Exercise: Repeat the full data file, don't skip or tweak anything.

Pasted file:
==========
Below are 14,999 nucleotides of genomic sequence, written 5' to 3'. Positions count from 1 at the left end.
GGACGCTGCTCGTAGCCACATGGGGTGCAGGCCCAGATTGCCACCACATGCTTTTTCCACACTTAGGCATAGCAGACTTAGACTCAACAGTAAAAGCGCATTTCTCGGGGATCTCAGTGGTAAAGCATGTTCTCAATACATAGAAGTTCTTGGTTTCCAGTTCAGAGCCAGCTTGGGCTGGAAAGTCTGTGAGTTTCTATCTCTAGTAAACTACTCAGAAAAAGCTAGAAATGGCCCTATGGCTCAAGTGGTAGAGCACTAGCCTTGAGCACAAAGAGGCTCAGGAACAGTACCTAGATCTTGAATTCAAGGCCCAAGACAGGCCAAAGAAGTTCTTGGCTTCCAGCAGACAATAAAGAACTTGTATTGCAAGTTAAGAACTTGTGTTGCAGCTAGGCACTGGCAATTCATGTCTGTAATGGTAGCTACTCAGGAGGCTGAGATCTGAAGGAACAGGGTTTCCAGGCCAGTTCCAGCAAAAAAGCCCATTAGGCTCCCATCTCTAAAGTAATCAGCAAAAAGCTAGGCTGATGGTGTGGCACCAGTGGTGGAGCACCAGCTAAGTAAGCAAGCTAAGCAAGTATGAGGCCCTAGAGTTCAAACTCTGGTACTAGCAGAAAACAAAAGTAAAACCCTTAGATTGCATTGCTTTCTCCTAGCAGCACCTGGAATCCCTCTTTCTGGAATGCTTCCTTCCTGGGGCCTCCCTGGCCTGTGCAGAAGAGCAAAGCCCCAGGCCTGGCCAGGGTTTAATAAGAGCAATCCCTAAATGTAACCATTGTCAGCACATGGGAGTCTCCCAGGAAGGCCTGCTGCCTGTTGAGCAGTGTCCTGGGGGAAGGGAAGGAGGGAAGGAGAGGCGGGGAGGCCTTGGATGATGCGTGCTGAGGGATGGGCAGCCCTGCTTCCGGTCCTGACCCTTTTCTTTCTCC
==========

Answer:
Below are 14,999 nucleotides of genomic sequence, written 5' to 3'. Positions count from 1 at the left end.
GGACGCTGCTCGTAGCCACATGGGGTGCAGGCCCAGATTGCCACCACATGCTTTTTCCACACTTAGGCATAGCAGACTTAGACTCAACAGTAAAAGCGCATTTCTCGGGGATCTCAGTGGTAAAGCATGTTCTCAATACATAGAAGTTCTTGGTTTCCAGTTCAGAGCCAGCTTGGGCTGGAAAGTCTGTGAGTTTCTATCTCTAGTAAACTACTCAGAAAAAGCTAGAAATGGCCCTATGGCTCAAGTGGTAGAGCACTAGCCTTGAGCACAAAGAGGCTCAGGAACAGTACCTAGATCTTGAATTCAAGGCCCAAGACAGGCCAAAGAAGTTCTTGGCTTCCAGCAGACAATAAAGAACTTGTATTGCAAGTTAAGAACTTGTGTTGCAGCTAGGCACTGGCAATTCATGTCTGTAATGGTAGCTACTCAGGAGGCTGAGATCTGAAGGAACAGGGTTTCCAGGCCAGTTCCAGCAAAAAAGCCCATTAGGCTCCCATCTCTAAAGTAATCAGCAAAAAGCTAGGCTGATGGTGTGGCACCAGTGGTGGAGCACCAGCTAAGTAAGCAAGCTAAGCAAGTATGAGGCCCTAGAGTTCAAACTCTGGTACTAGCAGAAAACAAAAGTAAAACCCTTAGATTGCATTGCTTTCTCCTAGCAGCACCTGGAATCCCTCTTTCTGGAATGCTTCCTTCCTGGGGCCTCCCTGGCCTGTGCAGAAGAGCAAAGCCCCAGGCCTGGCCAGGGTTTAATAAGAGCAATCCCTAAATGTAACCATTGTCAGCACATGGGAGTCTCCCAGGAAGGCCTGCTGCCTGTTGAGCAGTGTCCTGGGGGAAGGGAAGGAGGGAAGGAGAGGCGGGGAGGCCTTGGATGATGCGTGCTGAGGGATGGGCAGCCCTGCTTCCGGTCCTGACCCTTTTCTTTCTCC